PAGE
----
Trustees of Newtown United Methodist rallied to protect their sanctuary from the suddenly omnipresent press of reporters, who wanted to film inside the church and quote visitors who came for quiet prayer. Keeping them out would come to define the church as a refuge from invasive chaos. It would also give parishioners, mourning from an epic breach of school and small-town security, a way to feel useful and protective.
"Families or women walking in with children would be swarmed by the press, and I would literally go out to save them," says Jay Thomas, chair of the church's staff-parish relations committee. "We would put ourselves between the press and those people."
The buffering mission focused the restless energy of men like Steve Agnew, a General Electric IT project manager and a leader for the church's Boy Scout troop. From 9 a.m. to midnight on the day after the shooting, he escorted guests to and from their cars while others kept the media out of the church.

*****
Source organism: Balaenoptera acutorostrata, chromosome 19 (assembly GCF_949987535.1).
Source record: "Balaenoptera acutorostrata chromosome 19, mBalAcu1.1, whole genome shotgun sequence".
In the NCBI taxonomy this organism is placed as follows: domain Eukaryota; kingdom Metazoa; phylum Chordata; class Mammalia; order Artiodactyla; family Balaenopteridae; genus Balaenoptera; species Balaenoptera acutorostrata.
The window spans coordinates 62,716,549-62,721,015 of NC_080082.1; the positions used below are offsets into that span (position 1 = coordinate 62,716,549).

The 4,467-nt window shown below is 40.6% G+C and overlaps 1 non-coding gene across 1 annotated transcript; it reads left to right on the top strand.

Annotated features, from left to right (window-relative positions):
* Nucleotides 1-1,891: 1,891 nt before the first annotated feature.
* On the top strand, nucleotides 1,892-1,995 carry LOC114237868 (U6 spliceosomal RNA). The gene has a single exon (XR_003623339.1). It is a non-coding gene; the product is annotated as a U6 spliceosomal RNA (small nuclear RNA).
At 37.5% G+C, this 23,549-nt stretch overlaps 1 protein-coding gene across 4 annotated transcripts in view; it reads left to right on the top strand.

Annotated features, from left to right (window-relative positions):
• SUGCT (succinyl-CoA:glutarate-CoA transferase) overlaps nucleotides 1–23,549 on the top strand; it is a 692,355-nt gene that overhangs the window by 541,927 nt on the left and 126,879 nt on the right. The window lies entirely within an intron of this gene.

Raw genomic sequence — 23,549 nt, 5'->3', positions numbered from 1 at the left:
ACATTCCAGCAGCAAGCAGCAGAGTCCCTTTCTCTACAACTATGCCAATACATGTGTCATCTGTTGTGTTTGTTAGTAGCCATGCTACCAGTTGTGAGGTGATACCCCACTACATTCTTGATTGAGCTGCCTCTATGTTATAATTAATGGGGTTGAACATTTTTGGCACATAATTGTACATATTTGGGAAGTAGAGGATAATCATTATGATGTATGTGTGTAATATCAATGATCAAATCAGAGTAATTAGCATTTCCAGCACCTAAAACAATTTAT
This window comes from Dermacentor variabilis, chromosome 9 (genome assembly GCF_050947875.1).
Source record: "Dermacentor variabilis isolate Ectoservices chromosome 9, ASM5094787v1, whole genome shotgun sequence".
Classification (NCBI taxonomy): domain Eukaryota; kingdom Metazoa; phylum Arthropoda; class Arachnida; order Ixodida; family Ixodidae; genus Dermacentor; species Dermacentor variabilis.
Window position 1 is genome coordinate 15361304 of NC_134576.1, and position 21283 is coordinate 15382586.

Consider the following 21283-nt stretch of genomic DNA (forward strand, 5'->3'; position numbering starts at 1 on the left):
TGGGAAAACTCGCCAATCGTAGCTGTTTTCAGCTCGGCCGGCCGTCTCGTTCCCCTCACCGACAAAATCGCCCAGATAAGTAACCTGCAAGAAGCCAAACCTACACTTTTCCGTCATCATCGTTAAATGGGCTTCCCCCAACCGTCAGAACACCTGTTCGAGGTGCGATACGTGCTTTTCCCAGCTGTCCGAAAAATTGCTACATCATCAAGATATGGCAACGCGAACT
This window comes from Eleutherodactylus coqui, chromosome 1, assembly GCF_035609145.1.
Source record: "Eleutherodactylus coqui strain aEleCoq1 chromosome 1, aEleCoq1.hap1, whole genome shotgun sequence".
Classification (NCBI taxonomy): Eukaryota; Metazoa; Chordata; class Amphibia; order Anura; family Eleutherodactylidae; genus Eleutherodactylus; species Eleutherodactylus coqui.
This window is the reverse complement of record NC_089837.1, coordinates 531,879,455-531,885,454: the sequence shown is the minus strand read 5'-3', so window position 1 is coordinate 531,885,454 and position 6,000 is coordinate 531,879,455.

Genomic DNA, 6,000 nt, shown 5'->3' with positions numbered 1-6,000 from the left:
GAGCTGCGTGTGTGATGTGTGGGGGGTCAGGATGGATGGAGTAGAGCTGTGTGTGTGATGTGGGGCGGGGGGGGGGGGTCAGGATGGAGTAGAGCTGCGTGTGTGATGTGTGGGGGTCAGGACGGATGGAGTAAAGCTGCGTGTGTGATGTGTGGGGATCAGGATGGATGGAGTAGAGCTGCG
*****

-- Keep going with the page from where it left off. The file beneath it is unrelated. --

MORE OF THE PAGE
"Natural disasters don't offend our sense of trust as much as human-caused disasters do," says Mary Hughes Gaudreau, a disaster response consultant with the United Methodist Committee on Relief, which dispatched her to help out in Newtown. Without buildings to gut or rubble to move, she says, people can feel helpless until they find a constructive outlet.
While trustees policed the boundaries, congregants trained as counselors by Stephen Ministries, a St. Louis-based Christian support group, welcomed guests who needed to talk or pray with someone. For anyone who wasn't sure what to do, Treasurer Amy Thomas would find a task.